It’s hard watching someone make mistakes, especially if you already know how to avoid them.
Staying silent while they slip up (or even do things in ways you would not) is harder.
That doesn’t mean you have an excuse to micromanage them.
Micromanagement is the ultimate controlling management style. It’s demoralizing and counter-intuitive, as the desire for control to make sure everything goes to plan only creates more problems in the long-term.
That’s why in this Process Street article, we’ll be looking at:
- What is micromanagement?
- The pros and cons of micromanagement
- How to spot a micromanager
- How to offset micromanagement with OKRs
- Using process management to remove the need for micromanagement
What is micromanagement?
Micromanagement is exactly what it sounds like; someone trying to personally control and monitor everything in a team, situation, or place.
While this is sometimes useful (in small-scale projects), this usually results in the manager losing track of the larger picture and annoying the team by being overly-controlling.
Let’s say that you’re told to complete a task.
Usually, this would mean that your manager assigns you the job, asks if you need anything and states when it is needed, and then pretty much leaves you to complete the operation. They should be available to talk to without interfering with the work directly and slowing the operation down.
If they instead micromanage, they would either watch your every move or demand progress reports more often than is necessary. They would likely chastise you for the slightest mistake or for carrying out a task differently to how they would have done it.
If there are seemingly countless revisions requested, endless status reports being demanded more often than necessary, and an apparent lack of trust in other members of the team to get on with their work and do their job, then you may be in the presence of a micromanager…
To micromanage, not not to micromanage? (Pros and cons)
That said, sometimes what we call “micromanagement” is the result of a genuine effort to oversee a team’s successful function; in other words, the manager’s heart might be in the right place, but the execution of their managerial style may benefit from some improvements.
Sometimes it’s useful (or even necessary) to closely track and monitor work; for example, when onboarding new employees, or when carrying out experimental or sensitive work. Problems can arise if this approach is not properly kept in check; it’s impossible to scale micromanagement and that’s when growing teams may run into problems, because managers can no longer effectively keep up with all of the elements they are trying to micromanage.
Pros of micromanagement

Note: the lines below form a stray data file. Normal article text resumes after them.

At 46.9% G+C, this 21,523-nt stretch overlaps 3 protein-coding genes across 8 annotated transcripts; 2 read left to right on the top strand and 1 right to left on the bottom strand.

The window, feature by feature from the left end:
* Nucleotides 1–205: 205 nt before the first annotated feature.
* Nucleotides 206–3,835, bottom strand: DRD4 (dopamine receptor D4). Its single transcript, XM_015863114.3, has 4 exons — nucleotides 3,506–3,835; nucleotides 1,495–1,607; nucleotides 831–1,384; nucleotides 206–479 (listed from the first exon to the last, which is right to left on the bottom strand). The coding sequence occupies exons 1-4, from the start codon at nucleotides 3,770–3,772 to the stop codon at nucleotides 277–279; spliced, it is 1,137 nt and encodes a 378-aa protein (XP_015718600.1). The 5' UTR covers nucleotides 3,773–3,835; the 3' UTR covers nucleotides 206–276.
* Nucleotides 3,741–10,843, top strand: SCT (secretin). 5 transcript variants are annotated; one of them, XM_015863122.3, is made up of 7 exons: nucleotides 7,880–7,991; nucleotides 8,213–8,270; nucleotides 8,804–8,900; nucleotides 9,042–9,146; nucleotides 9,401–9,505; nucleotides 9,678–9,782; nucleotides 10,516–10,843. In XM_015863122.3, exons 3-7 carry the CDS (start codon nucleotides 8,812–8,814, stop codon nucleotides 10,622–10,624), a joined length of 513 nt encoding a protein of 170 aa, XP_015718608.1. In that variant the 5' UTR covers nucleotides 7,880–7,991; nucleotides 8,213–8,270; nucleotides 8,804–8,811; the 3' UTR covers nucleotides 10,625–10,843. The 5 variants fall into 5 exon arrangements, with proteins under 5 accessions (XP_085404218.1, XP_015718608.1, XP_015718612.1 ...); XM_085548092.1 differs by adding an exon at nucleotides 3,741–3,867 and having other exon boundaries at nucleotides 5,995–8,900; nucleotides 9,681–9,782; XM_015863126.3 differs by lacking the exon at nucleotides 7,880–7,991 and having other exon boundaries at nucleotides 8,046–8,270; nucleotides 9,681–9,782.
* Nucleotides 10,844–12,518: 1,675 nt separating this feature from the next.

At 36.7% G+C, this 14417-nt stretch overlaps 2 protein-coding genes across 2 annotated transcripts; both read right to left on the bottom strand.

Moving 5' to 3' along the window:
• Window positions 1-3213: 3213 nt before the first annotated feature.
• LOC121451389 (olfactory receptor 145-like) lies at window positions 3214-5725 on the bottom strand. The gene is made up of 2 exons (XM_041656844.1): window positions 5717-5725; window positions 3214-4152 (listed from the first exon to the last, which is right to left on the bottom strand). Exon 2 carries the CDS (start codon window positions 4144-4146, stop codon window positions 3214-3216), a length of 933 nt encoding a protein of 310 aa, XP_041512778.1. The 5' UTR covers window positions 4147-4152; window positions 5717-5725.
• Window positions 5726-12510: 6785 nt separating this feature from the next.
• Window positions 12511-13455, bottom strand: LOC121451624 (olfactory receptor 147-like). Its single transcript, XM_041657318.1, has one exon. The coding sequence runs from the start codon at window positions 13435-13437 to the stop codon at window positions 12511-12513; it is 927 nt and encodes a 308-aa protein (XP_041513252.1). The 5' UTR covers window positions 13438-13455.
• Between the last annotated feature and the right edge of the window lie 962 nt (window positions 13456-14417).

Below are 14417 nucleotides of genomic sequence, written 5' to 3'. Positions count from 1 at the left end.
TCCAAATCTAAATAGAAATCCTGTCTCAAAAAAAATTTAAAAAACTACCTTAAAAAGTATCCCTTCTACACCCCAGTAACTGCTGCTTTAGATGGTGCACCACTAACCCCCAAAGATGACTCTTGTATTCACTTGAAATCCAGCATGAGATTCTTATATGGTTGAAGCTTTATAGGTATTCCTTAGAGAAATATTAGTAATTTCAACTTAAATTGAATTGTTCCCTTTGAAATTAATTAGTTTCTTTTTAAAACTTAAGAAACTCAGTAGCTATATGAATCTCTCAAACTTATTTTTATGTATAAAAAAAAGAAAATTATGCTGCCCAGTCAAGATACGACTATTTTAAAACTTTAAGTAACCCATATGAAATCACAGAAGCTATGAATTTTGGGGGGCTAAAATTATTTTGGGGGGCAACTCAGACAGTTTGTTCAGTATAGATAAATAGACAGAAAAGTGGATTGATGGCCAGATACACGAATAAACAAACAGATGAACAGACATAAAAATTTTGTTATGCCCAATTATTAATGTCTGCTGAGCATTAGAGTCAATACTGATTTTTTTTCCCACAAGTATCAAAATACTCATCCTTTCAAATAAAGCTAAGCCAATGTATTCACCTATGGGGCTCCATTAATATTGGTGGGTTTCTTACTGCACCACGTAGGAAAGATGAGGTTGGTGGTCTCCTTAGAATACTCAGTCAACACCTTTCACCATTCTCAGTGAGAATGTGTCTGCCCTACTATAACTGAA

Some say that micromanagement is never a good thing. While it may be true that the term has garnered a negative connotation, sometimes, projects or teams will benefit from a high-touch management style. Whether or not this is really “micromanagement” is up for debate, but a high-touch approach can be useful for:
- Operations where greater control or expert guidance is required
- Training & onboarding new employees
- Complex processes where instructions need to be clearly communicated, and there is an expectation of a steep learning curve
Another way of thinking about it: To micromanage is to attempt to retain as much control over an operation as possible.
The micromanagement style, or more specifically, keeping close tabs on what work is being done, how it is being done, and the quality of the output, can certainly be used effectively, as long as scalability is considered alongside the impact that such a management style will have on employee wellbeing & psychological safety, as well as the broader workplace culture.
Maybe the manager has everyone reporting back to them with frequent status reports, letting them check that everything is being done to their standards. Again, this can be useful for guiding smaller teams and new employees, where there will be a clear knowledge gap.
And it’s definitely true that extra instruction and guidance can help to improve the onboarding experience. In general, you could make the argument that a micromanagement approach could be used for onboarding within smaller teams to benefit from more high-quality 1:1 guidance from their managers, without putting too much strain on the manager.
Just be sure to consider scalability, because in the long run, however you look at it, micromanagement does not lend itself to scalability.
Cons of micromanagement
Now we get to the negatives – the main reasons we often think of “micromanage” as a dirty word.
Put bluntly, micromanagement:
- Annoys employees
- Is vulnerable to human error on both sides
- Isn’t scalable at all
- Makes managers lose sight of the big picture
- Damages employee trust
- Leads to burnout in managers and teams alike
- Can cause employees to become dependent on micromanagement
- Increases employee turnover rate